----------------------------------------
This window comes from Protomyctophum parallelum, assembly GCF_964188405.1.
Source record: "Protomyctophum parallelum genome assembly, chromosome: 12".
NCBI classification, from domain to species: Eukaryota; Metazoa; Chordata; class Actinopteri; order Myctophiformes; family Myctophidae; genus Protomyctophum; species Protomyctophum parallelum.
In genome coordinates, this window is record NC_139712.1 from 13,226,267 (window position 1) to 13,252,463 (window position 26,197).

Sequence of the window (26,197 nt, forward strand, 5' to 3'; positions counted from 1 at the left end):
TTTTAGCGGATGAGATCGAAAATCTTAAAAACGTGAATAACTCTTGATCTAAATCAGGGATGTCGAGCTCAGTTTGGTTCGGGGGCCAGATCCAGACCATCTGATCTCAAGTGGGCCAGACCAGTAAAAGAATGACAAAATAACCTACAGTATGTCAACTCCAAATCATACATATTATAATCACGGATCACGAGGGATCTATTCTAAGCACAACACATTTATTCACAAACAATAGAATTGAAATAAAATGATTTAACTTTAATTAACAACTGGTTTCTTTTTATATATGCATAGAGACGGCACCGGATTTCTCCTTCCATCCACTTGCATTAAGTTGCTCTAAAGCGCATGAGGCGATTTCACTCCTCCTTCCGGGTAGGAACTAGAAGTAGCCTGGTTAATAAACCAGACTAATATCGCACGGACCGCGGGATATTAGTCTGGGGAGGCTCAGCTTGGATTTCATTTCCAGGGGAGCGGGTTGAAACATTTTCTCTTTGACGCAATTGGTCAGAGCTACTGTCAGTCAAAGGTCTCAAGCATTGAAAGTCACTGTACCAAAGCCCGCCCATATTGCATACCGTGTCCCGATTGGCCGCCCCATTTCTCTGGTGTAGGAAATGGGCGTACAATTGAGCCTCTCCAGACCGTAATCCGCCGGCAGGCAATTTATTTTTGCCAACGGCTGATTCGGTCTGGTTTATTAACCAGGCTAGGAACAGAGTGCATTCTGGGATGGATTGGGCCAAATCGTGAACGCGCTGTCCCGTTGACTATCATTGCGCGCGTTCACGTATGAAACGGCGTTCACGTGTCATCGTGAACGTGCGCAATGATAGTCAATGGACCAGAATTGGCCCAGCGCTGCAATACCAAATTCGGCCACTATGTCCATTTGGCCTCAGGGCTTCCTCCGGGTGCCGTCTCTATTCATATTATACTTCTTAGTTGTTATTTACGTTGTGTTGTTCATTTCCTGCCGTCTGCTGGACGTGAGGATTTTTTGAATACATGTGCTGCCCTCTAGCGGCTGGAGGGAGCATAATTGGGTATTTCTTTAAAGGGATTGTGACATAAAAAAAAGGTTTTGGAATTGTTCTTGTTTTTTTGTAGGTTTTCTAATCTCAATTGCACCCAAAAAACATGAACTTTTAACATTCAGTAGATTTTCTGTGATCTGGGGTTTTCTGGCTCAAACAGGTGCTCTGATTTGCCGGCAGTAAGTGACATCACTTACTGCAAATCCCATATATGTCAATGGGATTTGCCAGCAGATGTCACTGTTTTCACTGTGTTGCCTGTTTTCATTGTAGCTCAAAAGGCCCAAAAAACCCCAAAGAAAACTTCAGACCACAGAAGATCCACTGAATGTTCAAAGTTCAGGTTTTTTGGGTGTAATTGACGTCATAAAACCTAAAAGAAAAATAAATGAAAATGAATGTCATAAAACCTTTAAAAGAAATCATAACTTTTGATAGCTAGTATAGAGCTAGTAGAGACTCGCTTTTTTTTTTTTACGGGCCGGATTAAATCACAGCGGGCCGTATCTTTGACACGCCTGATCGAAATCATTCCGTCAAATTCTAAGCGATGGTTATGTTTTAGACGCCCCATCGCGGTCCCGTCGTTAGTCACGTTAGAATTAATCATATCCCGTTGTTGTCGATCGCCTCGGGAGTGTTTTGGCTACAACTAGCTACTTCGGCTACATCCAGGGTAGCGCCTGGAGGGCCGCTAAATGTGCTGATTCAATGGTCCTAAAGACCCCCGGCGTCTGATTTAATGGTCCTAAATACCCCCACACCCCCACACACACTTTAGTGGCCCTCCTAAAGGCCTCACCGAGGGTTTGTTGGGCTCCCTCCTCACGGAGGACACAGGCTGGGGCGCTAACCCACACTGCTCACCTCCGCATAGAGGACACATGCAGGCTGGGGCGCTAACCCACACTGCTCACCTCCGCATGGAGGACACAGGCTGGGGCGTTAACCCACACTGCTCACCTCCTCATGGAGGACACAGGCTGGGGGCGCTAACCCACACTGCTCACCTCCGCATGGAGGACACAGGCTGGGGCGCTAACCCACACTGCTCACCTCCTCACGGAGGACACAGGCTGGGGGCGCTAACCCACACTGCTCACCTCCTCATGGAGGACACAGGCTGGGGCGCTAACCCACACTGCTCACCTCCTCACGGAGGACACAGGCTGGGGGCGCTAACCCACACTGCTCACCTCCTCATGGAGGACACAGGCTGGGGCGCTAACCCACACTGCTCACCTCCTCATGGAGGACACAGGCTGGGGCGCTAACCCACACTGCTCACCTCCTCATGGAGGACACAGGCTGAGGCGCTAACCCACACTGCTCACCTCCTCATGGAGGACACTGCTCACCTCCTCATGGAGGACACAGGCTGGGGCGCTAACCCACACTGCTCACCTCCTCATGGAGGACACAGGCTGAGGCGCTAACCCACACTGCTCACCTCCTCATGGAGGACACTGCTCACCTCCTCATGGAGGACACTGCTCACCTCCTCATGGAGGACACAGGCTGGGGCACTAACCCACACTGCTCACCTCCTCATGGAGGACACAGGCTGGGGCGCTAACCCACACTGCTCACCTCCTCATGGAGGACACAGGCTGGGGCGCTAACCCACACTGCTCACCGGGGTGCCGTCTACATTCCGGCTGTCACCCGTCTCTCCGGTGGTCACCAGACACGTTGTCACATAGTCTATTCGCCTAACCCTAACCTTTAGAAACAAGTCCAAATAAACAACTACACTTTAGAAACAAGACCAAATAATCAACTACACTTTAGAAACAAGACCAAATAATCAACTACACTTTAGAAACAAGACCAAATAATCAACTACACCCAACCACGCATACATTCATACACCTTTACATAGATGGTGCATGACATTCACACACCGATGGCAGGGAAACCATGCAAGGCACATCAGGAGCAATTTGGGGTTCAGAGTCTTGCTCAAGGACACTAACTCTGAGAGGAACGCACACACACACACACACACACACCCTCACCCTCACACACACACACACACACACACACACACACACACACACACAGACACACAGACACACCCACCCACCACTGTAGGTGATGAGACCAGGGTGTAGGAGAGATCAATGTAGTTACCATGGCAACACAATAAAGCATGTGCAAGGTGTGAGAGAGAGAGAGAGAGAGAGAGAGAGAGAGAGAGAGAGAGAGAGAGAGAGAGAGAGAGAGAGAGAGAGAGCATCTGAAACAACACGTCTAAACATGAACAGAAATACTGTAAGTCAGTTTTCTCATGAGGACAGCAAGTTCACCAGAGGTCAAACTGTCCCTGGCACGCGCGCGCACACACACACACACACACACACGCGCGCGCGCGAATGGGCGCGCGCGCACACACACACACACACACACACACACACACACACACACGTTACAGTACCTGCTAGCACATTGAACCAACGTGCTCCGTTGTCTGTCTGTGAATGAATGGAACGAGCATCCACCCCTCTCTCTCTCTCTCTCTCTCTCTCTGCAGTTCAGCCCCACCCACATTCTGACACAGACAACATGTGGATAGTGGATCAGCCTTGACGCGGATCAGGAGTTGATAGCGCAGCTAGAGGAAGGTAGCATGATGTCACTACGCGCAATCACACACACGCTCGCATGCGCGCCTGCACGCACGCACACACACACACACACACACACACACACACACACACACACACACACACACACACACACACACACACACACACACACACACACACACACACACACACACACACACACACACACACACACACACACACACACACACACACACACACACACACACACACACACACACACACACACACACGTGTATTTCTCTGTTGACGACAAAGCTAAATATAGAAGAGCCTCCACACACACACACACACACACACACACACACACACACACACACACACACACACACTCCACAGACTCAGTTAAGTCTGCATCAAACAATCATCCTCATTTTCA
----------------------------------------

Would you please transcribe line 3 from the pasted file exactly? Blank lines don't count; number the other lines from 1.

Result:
NCBI classification, from domain to species: Eukaryota; Metazoa; Chordata; class Actinopteri; order Myctophiformes; family Myctophidae; genus Protomyctophum; species Protomyctophum parallelum.